A Framework for Detection and Attribution of Regional Precipitation Change: Application to the United States Historical Record
Rainfall is a critical component of the water cycle, and any deviations from “normal” rainfall can have disastrous consequences for managing water resources. Therefore, it is highly important to understand what causes prolonged periods of heavy rain and drought. Unfortunately, determining cause and effect for changes in rainfall is generally quite difficult when considering regions such as the United States. Here, we develop an approach for identifying changes to rainfall that determines cause and effect in a new way. We primarily examine changes caused by human activity such as air pollution from coal-burning power plants and carbon dioxide emissions.
Unlike existing approaches, our method allows us to discover changes in average and unusual rainfall events for specific locations and specific time points. We can be sure that the approach is well-founded since it is based on a systematic assessment of artificial data sets that have known properties. In this work, we focus on changes in rainfall over the United States, but the methodology could easily be extended to look at rainfall in other parts of the globe.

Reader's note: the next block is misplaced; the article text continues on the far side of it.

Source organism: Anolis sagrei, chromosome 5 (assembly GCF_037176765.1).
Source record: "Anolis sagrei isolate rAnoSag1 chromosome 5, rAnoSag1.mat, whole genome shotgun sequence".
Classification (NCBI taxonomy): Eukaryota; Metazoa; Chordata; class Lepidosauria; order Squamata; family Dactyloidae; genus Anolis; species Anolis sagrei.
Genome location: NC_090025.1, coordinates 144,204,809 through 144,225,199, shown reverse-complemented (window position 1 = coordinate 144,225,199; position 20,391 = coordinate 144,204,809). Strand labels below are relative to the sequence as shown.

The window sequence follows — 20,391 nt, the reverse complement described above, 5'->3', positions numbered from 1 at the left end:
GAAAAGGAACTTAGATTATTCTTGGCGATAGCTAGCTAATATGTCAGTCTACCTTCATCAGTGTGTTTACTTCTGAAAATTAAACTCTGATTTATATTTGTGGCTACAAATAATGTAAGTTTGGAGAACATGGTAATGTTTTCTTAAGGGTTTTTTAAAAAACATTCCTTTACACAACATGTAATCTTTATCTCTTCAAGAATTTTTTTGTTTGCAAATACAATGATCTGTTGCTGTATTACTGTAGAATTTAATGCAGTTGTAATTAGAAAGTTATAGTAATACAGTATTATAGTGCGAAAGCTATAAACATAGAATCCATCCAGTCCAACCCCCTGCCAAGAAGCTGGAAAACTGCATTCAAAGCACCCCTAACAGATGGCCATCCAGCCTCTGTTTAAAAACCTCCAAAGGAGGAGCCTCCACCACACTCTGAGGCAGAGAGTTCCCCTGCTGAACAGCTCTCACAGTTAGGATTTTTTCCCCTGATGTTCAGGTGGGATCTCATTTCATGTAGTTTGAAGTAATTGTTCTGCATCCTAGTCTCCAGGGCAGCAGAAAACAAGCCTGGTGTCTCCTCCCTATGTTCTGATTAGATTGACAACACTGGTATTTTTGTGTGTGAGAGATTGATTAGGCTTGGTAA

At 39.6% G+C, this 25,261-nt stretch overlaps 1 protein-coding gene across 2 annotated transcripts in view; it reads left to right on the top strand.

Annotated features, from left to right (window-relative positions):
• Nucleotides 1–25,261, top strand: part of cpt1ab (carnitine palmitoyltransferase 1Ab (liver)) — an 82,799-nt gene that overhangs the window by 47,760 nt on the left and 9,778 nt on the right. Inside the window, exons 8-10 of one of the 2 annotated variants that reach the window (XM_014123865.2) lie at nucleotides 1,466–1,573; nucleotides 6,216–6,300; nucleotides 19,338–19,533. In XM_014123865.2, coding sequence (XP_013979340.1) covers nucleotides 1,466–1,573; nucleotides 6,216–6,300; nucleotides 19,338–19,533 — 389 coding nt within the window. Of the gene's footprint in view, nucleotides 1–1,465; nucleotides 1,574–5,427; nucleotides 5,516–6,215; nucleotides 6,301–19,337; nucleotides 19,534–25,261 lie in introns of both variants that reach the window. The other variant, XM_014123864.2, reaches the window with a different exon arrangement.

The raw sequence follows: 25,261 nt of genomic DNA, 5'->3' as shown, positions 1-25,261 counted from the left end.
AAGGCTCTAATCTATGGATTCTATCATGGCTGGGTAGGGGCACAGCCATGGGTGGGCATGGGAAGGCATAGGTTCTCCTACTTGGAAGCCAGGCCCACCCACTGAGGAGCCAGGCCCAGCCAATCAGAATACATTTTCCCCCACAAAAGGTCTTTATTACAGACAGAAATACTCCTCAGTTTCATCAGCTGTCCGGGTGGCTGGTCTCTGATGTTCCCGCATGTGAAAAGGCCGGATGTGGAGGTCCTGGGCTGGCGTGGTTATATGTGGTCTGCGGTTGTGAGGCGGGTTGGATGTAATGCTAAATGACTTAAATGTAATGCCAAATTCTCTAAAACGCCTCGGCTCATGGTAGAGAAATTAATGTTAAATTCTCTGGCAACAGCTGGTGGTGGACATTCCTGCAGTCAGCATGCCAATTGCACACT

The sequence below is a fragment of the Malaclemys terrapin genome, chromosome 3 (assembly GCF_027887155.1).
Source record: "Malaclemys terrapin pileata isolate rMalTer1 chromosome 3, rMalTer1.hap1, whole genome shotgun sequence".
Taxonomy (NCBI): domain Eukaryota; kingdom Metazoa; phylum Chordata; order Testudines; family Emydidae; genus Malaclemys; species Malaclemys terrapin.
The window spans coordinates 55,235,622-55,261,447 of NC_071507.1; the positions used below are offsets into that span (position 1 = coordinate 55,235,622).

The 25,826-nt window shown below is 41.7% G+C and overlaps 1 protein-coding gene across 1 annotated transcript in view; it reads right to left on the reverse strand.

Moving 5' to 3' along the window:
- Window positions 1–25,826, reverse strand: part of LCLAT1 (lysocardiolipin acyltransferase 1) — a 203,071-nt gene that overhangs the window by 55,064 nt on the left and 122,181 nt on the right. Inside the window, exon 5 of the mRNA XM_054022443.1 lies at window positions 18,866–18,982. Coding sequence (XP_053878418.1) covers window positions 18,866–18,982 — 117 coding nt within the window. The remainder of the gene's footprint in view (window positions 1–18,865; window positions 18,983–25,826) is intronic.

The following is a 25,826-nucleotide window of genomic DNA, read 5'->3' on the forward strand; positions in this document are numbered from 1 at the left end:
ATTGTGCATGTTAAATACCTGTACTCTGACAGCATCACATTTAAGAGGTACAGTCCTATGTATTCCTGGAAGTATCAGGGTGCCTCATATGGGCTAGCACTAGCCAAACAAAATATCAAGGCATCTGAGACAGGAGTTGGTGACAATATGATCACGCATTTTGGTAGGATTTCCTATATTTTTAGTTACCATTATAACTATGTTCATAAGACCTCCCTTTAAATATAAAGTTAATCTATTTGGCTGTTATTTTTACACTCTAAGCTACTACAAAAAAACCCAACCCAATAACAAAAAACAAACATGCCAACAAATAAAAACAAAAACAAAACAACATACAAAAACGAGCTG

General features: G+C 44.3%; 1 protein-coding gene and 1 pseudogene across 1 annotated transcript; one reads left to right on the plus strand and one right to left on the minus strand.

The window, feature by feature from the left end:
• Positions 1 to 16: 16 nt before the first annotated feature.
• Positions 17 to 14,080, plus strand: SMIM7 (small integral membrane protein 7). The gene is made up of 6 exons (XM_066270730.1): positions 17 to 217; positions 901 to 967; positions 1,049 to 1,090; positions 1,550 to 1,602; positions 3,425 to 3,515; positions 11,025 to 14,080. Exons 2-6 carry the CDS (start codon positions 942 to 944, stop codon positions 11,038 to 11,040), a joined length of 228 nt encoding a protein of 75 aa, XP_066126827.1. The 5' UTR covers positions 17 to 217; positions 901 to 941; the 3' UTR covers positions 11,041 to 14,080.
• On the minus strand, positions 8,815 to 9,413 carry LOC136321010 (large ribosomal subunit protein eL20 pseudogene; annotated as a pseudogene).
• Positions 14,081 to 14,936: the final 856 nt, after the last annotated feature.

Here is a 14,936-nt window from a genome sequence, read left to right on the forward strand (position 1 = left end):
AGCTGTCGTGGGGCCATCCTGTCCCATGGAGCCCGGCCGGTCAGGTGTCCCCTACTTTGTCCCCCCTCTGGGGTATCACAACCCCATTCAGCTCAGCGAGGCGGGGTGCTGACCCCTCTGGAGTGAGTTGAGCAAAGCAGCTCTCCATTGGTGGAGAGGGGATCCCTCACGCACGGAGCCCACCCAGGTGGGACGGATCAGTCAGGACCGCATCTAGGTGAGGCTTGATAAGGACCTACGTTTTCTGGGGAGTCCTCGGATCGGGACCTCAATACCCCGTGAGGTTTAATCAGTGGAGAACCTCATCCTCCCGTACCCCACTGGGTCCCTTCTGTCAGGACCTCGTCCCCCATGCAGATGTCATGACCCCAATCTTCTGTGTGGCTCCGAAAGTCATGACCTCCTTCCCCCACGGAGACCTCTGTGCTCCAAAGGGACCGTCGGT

Despite the emerging influence of anthropogenic climate change on the global water cycle, at regional scales, the combination of observational uncertainty, large internal variability, and modeling uncertainty undermine robust statements regarding the human influence on precipitation. We use the output from global climate models in a perfect-data sense to develop a framework for conducting regional detection and attribution (D&A) for precipitation, starting with the contiguous United States (CONUS) where observational uncertainty is lower than in other regions. Our unified approach can simultaneously detect systematic trends in mean and extreme precipitation, attribute trends to anthropogenic forcings, compute the effects of forcings as a function of time, and map the effects of individual forcings. Model output is used to conduct a set of tests that yield a parsimonious representation for characterizing seasonal precipitation over the CONUS for the historical record (1900 to present day), which ensures our D&A is insensitive to structural uncertainty. The hypothesis-based framework and accompanying generalized D&A formula we develop should be widely applicable, but we note that the conclusions here will likely fail to hold in other geographic regions and under future warming.